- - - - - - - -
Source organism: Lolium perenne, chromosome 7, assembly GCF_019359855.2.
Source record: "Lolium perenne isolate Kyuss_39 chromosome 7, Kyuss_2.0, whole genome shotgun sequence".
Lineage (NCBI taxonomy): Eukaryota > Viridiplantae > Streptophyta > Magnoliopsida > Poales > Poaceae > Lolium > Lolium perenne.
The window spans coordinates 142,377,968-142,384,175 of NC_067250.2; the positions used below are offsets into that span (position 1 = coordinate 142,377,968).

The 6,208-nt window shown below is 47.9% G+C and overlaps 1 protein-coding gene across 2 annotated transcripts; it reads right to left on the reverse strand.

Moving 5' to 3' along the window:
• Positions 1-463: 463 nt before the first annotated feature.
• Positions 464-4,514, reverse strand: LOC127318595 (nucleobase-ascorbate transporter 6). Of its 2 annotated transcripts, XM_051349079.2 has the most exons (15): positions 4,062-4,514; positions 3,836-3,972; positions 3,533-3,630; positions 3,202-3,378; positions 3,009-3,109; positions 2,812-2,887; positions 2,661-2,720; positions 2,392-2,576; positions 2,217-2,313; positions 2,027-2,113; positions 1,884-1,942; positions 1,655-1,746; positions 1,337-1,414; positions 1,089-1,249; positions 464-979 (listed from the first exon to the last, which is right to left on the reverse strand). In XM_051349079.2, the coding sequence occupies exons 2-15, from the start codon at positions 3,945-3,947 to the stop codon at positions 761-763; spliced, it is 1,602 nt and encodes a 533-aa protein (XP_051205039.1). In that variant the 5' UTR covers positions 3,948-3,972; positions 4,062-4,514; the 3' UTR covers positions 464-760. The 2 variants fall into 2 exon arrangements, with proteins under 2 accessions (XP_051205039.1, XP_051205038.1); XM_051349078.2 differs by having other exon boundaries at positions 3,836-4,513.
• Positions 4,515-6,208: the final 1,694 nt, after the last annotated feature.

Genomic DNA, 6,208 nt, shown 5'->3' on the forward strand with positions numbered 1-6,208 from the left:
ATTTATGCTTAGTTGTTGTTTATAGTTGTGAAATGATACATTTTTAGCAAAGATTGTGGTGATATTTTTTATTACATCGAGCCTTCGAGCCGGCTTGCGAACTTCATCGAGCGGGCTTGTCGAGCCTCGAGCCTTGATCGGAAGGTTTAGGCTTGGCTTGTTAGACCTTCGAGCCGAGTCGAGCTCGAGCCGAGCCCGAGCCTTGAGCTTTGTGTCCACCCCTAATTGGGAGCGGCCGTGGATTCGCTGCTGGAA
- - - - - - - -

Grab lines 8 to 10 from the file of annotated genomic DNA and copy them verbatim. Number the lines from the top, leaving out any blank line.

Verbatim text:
• Positions 464-4,514, reverse strand: LOC127318595 (nucleobase-ascorbate transporter 6). Of its 2 annotated transcripts, XM_051349079.2 has the most exons (15): positions 4,062-4,514; positions 3,836-3,972; positions 3,533-3,630; positions 3,202-3,378; positions 3,009-3,109; positions 2,812-2,887; positions 2,661-2,720; positions 2,392-2,576; positions 2,217-2,313; positions 2,027-2,113; positions 1,884-1,942; positions 1,655-1,746; positions 1,337-1,414; positions 1,089-1,249; positions 464-979 (listed from the first exon to the last, which is right to left on the reverse strand). In XM_051349079.2, the coding sequence occupies exons 2-15, from the start codon at positions 3,945-3,947 to the stop codon at positions 761-763; spliced, it is 1,602 nt and encodes a 533-aa protein (XP_051205039.1). In that variant the 5' UTR covers positions 3,948-3,972; positions 4,062-4,514; the 3' UTR covers positions 464-760. The 2 variants fall into 2 exon arrangements, with proteins under 2 accessions (XP_051205039.1, XP_051205038.1); XM_051349078.2 differs by having other exon boundaries at positions 3,836-4,513.
• Positions 4,515-6,208: the final 1,694 nt, after the last annotated feature.

Genomic DNA, 6,208 nt, shown 5'->3' on the forward strand with positions numbered 1-6,208 from the left: